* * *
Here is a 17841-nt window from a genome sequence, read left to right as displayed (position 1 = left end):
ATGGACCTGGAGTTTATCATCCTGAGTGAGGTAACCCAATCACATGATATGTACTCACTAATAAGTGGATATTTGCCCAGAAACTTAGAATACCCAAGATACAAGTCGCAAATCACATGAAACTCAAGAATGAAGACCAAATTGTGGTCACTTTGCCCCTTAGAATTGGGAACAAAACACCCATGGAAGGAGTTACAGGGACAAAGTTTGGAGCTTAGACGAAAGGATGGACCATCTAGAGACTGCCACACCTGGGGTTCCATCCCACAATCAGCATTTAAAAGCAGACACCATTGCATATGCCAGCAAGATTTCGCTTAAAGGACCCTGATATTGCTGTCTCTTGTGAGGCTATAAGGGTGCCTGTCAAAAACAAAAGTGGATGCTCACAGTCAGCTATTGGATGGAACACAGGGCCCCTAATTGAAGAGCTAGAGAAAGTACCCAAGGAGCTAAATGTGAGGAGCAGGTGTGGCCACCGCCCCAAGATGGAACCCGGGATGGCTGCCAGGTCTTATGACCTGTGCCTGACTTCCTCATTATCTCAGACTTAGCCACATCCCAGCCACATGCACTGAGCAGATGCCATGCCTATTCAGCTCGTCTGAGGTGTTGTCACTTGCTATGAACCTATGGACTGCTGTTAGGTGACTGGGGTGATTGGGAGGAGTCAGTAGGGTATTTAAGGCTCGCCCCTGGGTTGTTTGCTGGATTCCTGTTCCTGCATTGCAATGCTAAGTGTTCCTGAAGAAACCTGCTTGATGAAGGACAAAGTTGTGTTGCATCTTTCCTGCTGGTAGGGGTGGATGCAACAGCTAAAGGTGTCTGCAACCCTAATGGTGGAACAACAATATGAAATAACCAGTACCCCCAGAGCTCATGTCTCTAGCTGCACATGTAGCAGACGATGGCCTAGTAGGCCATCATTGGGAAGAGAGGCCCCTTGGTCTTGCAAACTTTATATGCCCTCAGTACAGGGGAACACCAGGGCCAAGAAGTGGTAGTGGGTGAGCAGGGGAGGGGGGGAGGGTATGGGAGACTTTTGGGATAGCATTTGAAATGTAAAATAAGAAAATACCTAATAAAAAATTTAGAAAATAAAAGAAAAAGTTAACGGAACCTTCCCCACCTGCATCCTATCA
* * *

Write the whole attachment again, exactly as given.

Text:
Here is a 17841-nt window from a genome sequence, read left to right as displayed (position 1 = left end):
ATGGACCTGGAGTTTATCATCCTGAGTGAGGTAACCCAATCACATGATATGTACTCACTAATAAGTGGATATTTGCCCAGAAACTTAGAATACCCAAGATACAAGTCGCAAATCACATGAAACTCAAGAATGAAGACCAAATTGTGGTCACTTTGCCCCTTAGAATTGGGAACAAAACACCCATGGAAGGAGTTACAGGGACAAAGTTTGGAGCTTAGACGAAAGGATGGACCATCTAGAGACTGCCACACCTGGGGTTCCATCCCACAATCAGCATTTAAAAGCAGACACCATTGCATATGCCAGCAAGATTTCGCTTAAAGGACCCTGATATTGCTGTCTCTTGTGAGGCTATAAGGGTGCCTGTCAAAAACAAAAGTGGATGCTCACAGTCAGCTATTGGATGGAACACAGGGCCCCTAATTGAAGAGCTAGAGAAAGTACCCAAGGAGCTAAATGTGAGGAGCAGGTGTGGCCACCGCCCCAAGATGGAACCCGGGATGGCTGCCAGGTCTTATGACCTGTGCCTGACTTCCTCATTATCTCAGACTTAGCCACATCCCAGCCACATGCACTGAGCAGATGCCATGCCTATTCAGCTCGTCTGAGGTGTTGTCACTTGCTATGAACCTATGGACTGCTGTTAGGTGACTGGGGTGATTGGGAGGAGTCAGTAGGGTATTTAAGGCTCGCCCCTGGGTTGTTTGCTGGATTCCTGTTCCTGCATTGCAATGCTAAGTGTTCCTGAAGAAACCTGCTTGATGAAGGACAAAGTTGTGTTGCATCTTTCCTGCTGGTAGGGGTGGATGCAACAGCTAAAGGTGTCTGCAACCCTAATGGTGGAACAACAATATGAAATAACCAGTACCCCCAGAGCTCATGTCTCTAGCTGCACATGTAGCAGACGATGGCCTAGTAGGCCATCATTGGGAAGAGAGGCCCCTTGGTCTTGCAAACTTTATATGCCCTCAGTACAGGGGAACACCAGGGCCAAGAAGTGGTAGTGGGTGAGCAGGGGAGGGGGGGAGGGTATGGGAGACTTTTGGGATAGCATTTGAAATGTAAAATAAGAAAATACCTAATAAAAAATTTAGAAAATAAAAGAAAAAGTTAACGGAACCTTCCCCACCTGCATCCTATCA